Original post: https://blog.iota.org/equilibria-in-the-tangle-let-me-try-to-explain-b22ad6f00c13
All credits to: Serguei Popov
Since the early days of IOTA, some questions were raised about the fact that the default tip-selection algorithm is not enforced — that is, there is no way to check if a given node really used the recommended MCMC method for selecting tips, or if it tries to tweak it in some way, in order to obtain advantages for itself. Indeed, as discussed in the whitepaper, for good functioning of the system it is necessary that the tip selection is sufficiently random — when a node chooses where to attach its transaction, this choice should be among many tips, with comparable probabilities.
To see why this randomness is important, assume that the nodes always try to choose the best (according to some criterion) two tips. Since there are many nodes around and the transactions’ flow is big, there will be “competition” among those who chose the given two tips that were considered as “best”. Between these competitors only few will get lucky (their tips will be considered “the best”), and others will fall into oblivion.
So, it is indeed of concern that the selfish nodes would choose some kind of “greedy” strategy, which would ultimately lead to the situation described above, and, therefore, the system’s failure. How can we investigate this question, to see if this will happen or not? Let us look at some theory first.
In a non-cooperative game between two or more players, a Nash Equilibrium is achieved when — given the strategies of the other players — each of the players has nothing to gain by deviating from his own current strategy. In certain cases, such a Nash Equilibrium can occur where some or all the players are left worse off in comparison to the outcome of a cooperative game, such as the well-known Prisoner’s Dilemma game. In other cases, a Nash Equilibrium can occur in a Pareto-optimal outcome where no other possible outcome would make any player better off without making at least one player worse off. Because IOTA is a decentralized, distributed and permissionless network of nodes, it must be assumed that some proportion of the nodes in this system will be playing a non-cooperative game, choosing only to maximize their own self-interest. It is therefore important to understand where an equilibrium might occur in this particular game given the presence of selfish (or “greedy”) nodes. Would it devolve into a tragedy of the commons? Or would the Nash Equilibrium occur at a Pareto-efficient outcome? Would a Nash Equilibrium exist at all in this situation?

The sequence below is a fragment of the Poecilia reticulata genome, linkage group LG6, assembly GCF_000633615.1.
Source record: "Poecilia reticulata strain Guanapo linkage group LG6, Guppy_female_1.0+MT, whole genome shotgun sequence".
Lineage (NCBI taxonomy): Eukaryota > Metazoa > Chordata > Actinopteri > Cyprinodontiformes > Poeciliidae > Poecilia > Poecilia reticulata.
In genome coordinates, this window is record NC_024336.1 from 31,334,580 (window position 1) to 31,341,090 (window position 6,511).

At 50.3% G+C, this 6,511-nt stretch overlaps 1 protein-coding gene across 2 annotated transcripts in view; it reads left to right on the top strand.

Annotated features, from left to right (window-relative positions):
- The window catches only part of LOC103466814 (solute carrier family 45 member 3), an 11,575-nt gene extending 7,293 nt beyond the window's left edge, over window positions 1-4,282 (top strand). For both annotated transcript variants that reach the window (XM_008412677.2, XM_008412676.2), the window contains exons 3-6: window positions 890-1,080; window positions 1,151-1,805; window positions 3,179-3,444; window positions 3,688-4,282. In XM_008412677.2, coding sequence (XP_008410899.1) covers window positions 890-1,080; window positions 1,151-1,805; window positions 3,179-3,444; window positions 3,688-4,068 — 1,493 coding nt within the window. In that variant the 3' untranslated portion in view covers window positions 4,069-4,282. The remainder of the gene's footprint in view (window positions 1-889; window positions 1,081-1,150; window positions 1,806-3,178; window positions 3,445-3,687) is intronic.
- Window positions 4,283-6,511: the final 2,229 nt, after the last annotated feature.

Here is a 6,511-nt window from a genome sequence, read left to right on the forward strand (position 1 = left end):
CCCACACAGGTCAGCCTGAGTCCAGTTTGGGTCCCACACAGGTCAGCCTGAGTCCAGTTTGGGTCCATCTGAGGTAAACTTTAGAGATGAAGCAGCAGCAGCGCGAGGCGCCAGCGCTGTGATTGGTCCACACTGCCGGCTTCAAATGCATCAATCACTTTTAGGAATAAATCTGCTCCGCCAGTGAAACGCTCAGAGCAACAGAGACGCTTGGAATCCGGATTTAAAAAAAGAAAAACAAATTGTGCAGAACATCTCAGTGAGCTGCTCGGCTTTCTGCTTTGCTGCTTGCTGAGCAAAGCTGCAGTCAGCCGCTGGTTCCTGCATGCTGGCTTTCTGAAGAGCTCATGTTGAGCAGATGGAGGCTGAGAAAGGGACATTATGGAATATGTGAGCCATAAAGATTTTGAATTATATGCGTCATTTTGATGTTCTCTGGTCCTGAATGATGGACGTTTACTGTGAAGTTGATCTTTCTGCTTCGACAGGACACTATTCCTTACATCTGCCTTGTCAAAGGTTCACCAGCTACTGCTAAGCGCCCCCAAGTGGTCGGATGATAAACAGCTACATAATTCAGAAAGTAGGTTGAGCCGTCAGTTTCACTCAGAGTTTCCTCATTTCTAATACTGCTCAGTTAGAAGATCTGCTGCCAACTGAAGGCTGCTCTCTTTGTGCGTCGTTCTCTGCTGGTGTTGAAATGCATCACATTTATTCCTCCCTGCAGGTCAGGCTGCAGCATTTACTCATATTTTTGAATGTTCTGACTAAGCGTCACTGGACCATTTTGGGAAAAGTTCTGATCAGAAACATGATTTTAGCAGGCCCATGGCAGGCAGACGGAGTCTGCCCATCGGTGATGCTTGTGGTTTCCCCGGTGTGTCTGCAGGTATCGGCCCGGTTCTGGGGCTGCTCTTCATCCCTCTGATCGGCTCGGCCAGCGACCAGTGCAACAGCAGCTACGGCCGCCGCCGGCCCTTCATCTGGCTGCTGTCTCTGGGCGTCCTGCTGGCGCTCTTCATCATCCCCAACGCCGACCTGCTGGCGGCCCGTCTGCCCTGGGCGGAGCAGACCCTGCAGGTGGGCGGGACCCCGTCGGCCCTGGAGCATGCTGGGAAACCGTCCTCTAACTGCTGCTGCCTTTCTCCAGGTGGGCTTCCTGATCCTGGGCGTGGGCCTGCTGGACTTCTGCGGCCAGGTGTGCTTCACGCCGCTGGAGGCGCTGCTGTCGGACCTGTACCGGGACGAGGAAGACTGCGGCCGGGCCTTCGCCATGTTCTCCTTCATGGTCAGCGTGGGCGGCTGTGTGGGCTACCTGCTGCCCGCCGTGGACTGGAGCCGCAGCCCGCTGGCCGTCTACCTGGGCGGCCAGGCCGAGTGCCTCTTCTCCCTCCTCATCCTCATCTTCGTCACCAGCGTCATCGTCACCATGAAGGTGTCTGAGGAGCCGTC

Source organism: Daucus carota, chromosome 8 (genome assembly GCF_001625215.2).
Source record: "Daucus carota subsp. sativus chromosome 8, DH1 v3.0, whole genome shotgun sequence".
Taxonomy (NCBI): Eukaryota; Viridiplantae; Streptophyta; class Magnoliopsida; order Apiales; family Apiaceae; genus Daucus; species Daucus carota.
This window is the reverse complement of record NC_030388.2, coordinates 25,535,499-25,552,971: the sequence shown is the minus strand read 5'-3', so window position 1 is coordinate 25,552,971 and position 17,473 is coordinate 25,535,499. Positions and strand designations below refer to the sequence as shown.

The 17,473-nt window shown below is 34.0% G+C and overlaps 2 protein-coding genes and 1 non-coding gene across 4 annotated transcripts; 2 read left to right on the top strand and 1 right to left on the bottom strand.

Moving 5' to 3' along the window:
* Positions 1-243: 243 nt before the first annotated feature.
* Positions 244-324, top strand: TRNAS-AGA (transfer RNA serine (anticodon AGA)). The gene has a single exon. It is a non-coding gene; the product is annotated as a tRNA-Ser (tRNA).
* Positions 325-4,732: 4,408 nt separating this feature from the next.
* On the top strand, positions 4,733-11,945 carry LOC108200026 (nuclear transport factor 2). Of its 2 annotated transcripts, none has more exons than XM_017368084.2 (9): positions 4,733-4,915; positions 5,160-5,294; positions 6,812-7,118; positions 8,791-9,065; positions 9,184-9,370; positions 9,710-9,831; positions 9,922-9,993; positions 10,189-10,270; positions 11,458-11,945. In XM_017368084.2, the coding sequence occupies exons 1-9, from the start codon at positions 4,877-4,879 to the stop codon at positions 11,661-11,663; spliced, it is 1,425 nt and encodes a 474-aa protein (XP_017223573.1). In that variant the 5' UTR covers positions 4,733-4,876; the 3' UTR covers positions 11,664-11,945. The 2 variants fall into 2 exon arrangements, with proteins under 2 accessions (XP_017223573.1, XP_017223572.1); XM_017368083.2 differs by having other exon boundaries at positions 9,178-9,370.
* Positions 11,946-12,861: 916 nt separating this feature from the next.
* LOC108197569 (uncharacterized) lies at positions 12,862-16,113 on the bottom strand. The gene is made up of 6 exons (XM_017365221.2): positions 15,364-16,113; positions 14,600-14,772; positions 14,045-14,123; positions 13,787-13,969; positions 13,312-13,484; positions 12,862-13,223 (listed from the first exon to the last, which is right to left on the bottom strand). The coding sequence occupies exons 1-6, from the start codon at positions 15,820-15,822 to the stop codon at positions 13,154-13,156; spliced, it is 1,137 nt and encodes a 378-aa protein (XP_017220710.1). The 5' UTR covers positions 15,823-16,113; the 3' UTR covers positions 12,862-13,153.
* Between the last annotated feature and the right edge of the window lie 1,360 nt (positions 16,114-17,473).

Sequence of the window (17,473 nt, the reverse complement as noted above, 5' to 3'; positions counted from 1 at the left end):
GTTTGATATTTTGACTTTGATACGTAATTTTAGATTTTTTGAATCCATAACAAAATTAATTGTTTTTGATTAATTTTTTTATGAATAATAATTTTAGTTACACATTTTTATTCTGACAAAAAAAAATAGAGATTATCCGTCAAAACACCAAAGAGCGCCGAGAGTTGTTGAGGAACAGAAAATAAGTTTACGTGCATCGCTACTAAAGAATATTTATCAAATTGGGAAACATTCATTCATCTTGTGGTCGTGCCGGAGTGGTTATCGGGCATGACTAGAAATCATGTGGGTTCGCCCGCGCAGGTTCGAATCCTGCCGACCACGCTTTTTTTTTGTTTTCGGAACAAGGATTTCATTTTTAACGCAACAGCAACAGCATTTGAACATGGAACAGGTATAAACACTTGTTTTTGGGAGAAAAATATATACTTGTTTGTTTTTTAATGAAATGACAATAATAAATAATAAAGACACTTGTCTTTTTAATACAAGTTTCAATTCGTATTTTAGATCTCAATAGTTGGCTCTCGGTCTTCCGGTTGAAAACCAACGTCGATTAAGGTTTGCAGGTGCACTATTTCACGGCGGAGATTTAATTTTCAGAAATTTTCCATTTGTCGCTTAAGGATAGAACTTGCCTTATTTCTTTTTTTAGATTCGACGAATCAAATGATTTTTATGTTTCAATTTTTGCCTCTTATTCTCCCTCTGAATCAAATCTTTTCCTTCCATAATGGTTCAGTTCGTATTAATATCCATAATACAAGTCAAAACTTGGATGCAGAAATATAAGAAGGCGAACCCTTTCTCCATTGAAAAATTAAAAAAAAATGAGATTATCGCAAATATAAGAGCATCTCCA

Almost 70 years ago John Nash proved the existence of equilibria for the case of finite number of players each having finite sets of possible choices, in the situation when the outcome is determined (i.e. nonrandom) by the players’ choices. This last condition, however, does not hold for the Tangle, since, at the time the transaction is issued, it is not known when (and whether) it will be confirmed. So, in the paper Equilibria in the tangle, we present a rigorous proof of the existence of a Nash Equilibrium in the non-cooperative game where some fraction of the nodes choose a greedy tip selection strategy to minimize their cost (for example, the time it takes for their own transactions to be approved). We also proved that, given the number of nodes in the network is large, all Nash equilibria are “almost symmetric”, in the sense that the costs of all nodes are roughly the same, and this, in its turn, permits us to assume that all nodes can adopt the same strategy. We need the latter for the simulations, since trying to simulate many nodes with a plethora of differentstrategies would be unfeasible.
All the above theory, however, does not answer the question we posed before: will the selfish nodes “destroy” the network? To answer this question we need to see how the Nash equilibria look like, but, due to the overall complexity of the system, it seems to be too difficult to obtain a purely analytic solution, even in a (relatively) simple situation when a selfish node chooses (with some probability) the above “greedy” strategy of approving two “best” tips. However, it is still possible to understand why that “naive” greedy tip selection strategy would not be a Nash Equilibrium in the noncooperative game played between greedy nodes.
Simulations were performed to validate the above intuition, and they showed that it was correct indeed (in a subsequent blog post we will describe these simulations in a much more detailed way). Moreover, in the Nash equilibrium the system was nearly as efficient as in the “fully cooperative” regime (no selfish nodes) which could suggest a Pareto-optimal Nash Equilibrium. As a concluding remark, we observe that, given that the selfish nodes still have some extra costs (for example, they need to calculate the exit distribution of some Markov chain on a very large state space, which can be computationally expensive), they will have little or no incentive to bother following any fancy tip selection strategies instead of the default one.